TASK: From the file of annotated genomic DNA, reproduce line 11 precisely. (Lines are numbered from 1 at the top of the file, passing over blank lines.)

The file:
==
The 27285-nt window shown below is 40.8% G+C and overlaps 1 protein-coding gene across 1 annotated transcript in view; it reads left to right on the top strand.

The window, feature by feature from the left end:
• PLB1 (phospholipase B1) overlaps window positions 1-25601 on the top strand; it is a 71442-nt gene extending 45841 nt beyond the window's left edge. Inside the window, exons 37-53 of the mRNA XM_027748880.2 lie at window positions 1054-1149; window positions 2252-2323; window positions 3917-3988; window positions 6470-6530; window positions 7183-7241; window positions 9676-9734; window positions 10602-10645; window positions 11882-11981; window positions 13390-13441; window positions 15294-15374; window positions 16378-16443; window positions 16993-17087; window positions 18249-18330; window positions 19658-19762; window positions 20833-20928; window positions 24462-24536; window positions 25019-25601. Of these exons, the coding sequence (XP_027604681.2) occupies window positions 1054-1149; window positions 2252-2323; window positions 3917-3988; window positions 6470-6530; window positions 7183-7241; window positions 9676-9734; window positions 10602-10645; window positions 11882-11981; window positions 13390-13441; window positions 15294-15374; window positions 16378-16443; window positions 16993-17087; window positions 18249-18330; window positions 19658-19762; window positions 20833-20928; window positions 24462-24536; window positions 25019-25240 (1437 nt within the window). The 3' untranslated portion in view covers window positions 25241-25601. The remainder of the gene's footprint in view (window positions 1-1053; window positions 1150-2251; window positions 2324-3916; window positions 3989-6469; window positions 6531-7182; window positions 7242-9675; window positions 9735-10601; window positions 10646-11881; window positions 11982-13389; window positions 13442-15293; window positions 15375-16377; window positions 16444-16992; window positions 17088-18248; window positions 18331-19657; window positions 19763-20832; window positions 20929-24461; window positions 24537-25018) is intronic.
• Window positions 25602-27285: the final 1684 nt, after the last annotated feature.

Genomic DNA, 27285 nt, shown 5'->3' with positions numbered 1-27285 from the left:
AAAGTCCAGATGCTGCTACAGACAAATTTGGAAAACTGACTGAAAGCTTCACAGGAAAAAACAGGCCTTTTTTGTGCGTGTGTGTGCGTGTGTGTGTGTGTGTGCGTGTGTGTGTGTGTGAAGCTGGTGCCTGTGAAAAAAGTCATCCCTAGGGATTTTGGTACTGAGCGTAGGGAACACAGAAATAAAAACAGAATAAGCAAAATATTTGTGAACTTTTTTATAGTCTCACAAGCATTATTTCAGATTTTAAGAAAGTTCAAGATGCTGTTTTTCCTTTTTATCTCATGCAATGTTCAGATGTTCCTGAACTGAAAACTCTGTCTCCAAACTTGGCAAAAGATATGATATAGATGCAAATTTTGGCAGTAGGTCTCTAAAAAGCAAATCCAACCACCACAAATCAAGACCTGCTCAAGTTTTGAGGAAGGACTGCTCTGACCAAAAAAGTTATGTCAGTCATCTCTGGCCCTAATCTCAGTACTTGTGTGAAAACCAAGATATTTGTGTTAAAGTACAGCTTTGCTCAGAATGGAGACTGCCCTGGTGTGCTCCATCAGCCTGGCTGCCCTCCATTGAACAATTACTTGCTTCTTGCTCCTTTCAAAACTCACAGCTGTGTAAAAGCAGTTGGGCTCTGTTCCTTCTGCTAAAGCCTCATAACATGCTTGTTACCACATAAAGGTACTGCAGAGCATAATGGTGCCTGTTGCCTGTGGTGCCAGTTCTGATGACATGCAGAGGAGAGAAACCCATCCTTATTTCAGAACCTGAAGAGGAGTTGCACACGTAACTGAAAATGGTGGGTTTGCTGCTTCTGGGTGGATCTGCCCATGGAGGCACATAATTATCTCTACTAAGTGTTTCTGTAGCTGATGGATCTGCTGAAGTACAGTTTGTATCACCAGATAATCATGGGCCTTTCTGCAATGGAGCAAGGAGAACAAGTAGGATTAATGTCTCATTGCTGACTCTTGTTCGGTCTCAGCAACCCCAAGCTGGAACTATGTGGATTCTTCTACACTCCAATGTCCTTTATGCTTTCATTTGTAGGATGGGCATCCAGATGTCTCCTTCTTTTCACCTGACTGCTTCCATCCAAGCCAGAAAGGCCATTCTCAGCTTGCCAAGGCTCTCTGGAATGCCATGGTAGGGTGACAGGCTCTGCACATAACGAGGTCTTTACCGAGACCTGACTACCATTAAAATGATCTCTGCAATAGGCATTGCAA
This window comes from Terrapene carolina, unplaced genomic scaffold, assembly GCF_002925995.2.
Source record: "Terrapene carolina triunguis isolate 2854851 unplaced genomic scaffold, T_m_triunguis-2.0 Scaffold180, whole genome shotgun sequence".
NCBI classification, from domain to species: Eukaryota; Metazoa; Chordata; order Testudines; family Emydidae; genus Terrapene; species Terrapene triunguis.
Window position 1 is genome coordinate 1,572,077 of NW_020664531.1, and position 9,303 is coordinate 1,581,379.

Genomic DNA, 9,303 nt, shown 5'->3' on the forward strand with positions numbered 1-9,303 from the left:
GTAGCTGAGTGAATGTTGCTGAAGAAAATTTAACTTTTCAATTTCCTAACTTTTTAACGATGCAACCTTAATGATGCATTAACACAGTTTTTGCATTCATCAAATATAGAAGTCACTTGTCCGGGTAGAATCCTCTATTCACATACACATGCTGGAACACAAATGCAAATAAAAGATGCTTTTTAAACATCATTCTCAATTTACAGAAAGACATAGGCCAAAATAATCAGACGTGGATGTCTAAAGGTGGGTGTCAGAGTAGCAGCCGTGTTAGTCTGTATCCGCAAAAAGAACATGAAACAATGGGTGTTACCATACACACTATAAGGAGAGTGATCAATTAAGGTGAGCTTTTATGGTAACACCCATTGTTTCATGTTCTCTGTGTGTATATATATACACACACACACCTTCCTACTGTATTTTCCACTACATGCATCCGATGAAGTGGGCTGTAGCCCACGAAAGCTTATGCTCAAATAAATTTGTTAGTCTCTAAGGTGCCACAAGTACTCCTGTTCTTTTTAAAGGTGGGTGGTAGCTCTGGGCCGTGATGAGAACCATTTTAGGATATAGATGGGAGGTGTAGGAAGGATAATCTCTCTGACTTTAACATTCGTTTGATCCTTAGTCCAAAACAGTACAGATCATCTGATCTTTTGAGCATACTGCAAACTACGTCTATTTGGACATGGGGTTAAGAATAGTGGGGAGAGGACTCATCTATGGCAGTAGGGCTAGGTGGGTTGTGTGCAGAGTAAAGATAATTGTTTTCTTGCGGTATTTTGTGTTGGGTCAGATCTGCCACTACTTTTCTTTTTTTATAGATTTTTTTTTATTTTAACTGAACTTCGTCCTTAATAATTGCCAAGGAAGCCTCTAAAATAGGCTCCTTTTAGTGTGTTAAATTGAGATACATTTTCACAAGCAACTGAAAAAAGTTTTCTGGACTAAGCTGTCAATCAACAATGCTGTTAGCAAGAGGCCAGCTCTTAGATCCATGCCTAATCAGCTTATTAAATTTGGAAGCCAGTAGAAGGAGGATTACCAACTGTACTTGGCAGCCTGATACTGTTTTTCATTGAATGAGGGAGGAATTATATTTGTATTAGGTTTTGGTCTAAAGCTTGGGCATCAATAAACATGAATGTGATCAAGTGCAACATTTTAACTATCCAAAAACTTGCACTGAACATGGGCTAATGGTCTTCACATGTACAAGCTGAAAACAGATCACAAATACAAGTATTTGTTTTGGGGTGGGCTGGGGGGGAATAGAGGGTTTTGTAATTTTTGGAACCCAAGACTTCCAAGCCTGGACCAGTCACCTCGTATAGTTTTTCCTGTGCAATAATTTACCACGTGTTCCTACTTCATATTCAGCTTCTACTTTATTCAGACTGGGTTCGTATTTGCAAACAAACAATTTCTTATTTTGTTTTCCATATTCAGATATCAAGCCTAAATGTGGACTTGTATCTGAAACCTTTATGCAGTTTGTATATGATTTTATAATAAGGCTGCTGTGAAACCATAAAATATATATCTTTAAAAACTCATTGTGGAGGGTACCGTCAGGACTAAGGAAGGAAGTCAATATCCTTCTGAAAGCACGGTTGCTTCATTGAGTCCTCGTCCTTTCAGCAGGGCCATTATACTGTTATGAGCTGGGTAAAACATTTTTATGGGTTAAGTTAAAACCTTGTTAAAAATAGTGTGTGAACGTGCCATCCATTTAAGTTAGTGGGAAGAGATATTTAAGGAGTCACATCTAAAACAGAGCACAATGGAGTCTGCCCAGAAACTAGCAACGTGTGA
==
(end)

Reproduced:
Genomic DNA, 9,303 nt, shown 5'->3' on the forward strand with positions numbered 1-9,303 from the left: